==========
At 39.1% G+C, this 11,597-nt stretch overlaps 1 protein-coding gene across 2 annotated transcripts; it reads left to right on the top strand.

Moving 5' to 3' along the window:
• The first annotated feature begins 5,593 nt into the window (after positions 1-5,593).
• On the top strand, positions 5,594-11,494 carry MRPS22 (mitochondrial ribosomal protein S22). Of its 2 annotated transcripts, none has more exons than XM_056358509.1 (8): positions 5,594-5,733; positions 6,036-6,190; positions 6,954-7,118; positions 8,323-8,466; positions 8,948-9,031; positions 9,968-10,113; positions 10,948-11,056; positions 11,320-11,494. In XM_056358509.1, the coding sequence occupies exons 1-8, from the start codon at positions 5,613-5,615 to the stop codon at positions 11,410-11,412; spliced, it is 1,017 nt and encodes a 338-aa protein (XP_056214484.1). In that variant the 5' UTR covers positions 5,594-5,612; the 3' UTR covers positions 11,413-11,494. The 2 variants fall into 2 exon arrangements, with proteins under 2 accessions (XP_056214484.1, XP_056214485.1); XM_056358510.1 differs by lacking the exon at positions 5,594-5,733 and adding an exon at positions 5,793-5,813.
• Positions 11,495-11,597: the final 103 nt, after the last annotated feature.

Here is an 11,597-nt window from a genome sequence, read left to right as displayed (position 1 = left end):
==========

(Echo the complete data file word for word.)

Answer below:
At 39.1% G+C, this 11,597-nt stretch overlaps 1 protein-coding gene across 2 annotated transcripts; it reads left to right on the top strand.

Moving 5' to 3' along the window:
• The first annotated feature begins 5,593 nt into the window (after positions 1-5,593).
• On the top strand, positions 5,594-11,494 carry MRPS22 (mitochondrial ribosomal protein S22). Of its 2 annotated transcripts, none has more exons than XM_056358509.1 (8): positions 5,594-5,733; positions 6,036-6,190; positions 6,954-7,118; positions 8,323-8,466; positions 8,948-9,031; positions 9,968-10,113; positions 10,948-11,056; positions 11,320-11,494. In XM_056358509.1, the coding sequence occupies exons 1-8, from the start codon at positions 5,613-5,615 to the stop codon at positions 11,410-11,412; spliced, it is 1,017 nt and encodes a 338-aa protein (XP_056214484.1). In that variant the 5' UTR covers positions 5,594-5,612; the 3' UTR covers positions 11,413-11,494. The 2 variants fall into 2 exon arrangements, with proteins under 2 accessions (XP_056214484.1, XP_056214485.1); XM_056358510.1 differs by lacking the exon at positions 5,594-5,733 and adding an exon at positions 5,793-5,813.
• Positions 11,495-11,597: the final 103 nt, after the last annotated feature.

Here is an 11,597-nt window from a genome sequence, read left to right as displayed (position 1 = left end):